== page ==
A Shore Thing

 /   /  By Emma Birches
Stone Soup Magazine
July/August 2005

By Charlie Patten, Illustrated by Devon Cole

I looked down at my watch; it was already five past six. Where are they? It was starting to annoy me that they were late again. The plan was that we would meet at the bench under the third streetlight at exactly six o’clock to go swimming. The ocean was at low tide at exactly six so every minute that ticked by, the tide came in and the waves became rougher and rougher.

I stuffed my hands in my pockets and rolled onto my side. The bench was hard and creaked under my weight. I stared up into the dull light of the old streetlight. Hundreds of mosquitoes swarmed around it. My eyelids drooped and felt ever so heavy.

*          *          *

“Hey, Martin! Sorry we’re late. Let’s go!”

Martin’s eyes popped open and he sat up with a jolt. A boy was sprinting down the street towards him and was shouting at the top of his lungs. A much smaller boy was trailing behind him, huffing and puffing as he struggled to keep up.

“What took you two so long? I’ve been waiting here for at least fifteen minutes!” Martin said, as he got up and started running alongside them.

“It wasn’t my fault. Danny couldn’t find his dumb flip-flops.”

The three friends raced all the way up the street, onto the path and right onto the beach. None of them stopped until they were at the water’s edge.

A dark wave swelled on the rolling ocean and crashed down upon the sandy shore where the three best friends stood and were staring out into the deep blue ocean. The youngest of them, Danny, was only eight years old, with thick layers of dark hair covering half of his face. He was the shortest of the three, no more than four feet tall. His eyes lay hidden beneath the mat of hair, but they were constantly moving. Left, right, left, right, always taking in the surroundings.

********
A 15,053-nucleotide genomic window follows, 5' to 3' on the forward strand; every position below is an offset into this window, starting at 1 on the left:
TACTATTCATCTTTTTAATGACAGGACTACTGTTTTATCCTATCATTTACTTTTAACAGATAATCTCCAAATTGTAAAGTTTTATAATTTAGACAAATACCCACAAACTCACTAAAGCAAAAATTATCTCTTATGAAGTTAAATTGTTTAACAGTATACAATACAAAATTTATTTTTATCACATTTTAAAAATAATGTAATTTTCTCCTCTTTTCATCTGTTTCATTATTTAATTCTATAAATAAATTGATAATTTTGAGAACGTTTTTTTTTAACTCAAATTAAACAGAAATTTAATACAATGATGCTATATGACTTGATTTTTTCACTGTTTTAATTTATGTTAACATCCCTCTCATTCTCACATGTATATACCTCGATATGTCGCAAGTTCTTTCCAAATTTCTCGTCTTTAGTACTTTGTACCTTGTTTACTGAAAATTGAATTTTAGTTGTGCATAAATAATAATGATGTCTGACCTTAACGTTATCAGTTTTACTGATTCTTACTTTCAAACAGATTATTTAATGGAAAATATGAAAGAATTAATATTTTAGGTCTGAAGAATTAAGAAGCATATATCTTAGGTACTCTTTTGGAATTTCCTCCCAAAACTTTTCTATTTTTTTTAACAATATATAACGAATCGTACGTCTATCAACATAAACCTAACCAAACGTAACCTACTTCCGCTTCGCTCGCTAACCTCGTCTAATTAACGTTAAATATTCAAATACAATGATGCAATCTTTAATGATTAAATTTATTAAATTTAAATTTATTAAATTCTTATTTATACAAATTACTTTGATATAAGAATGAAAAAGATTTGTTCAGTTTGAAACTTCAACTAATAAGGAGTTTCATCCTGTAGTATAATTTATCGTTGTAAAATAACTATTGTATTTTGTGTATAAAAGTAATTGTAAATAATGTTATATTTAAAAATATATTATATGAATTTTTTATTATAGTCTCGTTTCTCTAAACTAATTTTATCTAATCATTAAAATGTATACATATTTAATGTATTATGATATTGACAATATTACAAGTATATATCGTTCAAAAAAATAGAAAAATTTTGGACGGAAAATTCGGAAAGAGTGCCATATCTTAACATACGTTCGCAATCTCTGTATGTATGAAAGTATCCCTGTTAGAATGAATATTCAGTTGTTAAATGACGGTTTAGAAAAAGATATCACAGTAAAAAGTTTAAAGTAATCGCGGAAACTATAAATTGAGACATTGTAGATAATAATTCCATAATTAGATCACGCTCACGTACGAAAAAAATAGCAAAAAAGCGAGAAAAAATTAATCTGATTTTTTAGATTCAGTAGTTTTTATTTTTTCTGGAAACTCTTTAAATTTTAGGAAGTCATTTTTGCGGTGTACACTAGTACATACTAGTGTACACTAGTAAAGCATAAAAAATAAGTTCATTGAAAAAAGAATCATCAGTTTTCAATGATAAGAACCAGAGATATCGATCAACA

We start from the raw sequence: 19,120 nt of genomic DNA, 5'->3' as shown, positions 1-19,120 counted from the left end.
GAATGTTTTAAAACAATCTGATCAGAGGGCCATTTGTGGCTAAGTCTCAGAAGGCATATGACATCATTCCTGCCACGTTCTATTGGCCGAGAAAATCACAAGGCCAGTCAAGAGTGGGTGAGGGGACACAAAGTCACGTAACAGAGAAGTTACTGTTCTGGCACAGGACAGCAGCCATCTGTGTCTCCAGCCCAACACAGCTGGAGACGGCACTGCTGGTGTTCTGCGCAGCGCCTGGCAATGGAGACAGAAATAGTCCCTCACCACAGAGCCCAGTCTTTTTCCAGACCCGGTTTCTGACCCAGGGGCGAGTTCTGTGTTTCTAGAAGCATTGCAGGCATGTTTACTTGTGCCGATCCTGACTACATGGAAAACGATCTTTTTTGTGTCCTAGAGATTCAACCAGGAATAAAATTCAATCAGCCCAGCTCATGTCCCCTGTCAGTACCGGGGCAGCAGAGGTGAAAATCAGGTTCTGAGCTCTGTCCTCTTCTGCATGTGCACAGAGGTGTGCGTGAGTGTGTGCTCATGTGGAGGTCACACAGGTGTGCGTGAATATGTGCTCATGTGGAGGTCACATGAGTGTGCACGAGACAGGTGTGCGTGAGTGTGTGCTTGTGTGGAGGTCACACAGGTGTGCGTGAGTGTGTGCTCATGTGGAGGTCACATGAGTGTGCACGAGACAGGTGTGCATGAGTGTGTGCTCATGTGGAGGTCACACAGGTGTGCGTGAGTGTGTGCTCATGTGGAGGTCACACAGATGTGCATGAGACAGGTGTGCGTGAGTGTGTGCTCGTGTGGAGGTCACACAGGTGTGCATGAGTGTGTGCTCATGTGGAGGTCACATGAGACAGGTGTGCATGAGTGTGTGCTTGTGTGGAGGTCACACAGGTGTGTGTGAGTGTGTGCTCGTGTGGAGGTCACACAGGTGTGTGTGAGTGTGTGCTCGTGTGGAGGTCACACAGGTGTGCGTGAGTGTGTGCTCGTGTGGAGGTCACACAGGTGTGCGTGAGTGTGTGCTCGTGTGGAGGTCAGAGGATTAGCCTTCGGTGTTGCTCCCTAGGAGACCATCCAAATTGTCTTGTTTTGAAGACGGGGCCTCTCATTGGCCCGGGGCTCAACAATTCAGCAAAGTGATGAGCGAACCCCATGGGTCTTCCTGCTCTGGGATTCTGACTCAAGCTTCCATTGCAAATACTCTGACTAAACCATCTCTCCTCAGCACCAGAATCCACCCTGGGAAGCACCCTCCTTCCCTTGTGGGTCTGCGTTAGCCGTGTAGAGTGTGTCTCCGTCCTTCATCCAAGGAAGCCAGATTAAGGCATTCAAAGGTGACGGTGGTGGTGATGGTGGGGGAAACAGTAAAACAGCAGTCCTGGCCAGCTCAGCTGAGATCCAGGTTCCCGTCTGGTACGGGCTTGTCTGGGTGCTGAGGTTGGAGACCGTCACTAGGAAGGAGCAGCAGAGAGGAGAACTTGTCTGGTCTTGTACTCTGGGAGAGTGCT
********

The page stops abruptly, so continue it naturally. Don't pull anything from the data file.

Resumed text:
A Shore Thing meeting friends

“Hey, Martin! Sorry we’re late. Let’s go!”

Next, was his older brother, Steve, who was just over four years older than Danny. If one looked at the pair of them standing right next to each other as they were then, it would be impossible to determine any family relationship. Steve was Danny’s exact opposite. He was tall and slender, almost six feet in height, and stood like a giant to the other two kids. Steve also had a short crew cut and deep blue eyes; almost as dark as the ocean they were staring into.

Finally, there was Martin. He was Steve’s age but was always very dull with a blasé expression on his face. His hair was a wild mess that hadn’t been washed or combed for weeks. Martin’s eyes never seemed to be able to look at something directly; they were always staring off into the distance.

Another wave swelled and crashed down, this one more powerful than the one before, and managed to knock Danny off his feet. This small incident seemed to send a spark of life into the trio.

“Let’s go in the water!” Steve exclaimed, as he yanked off his shirt and tossed it in the sand at his feet.

“I think I’ll pass,” mumbled Martin with his usual lethargy. “I might have wanted to go in at six, but since you guys were so late, now I don’t want to. Besides, the lifeguards left hours ago and it’s already starting to get dark.”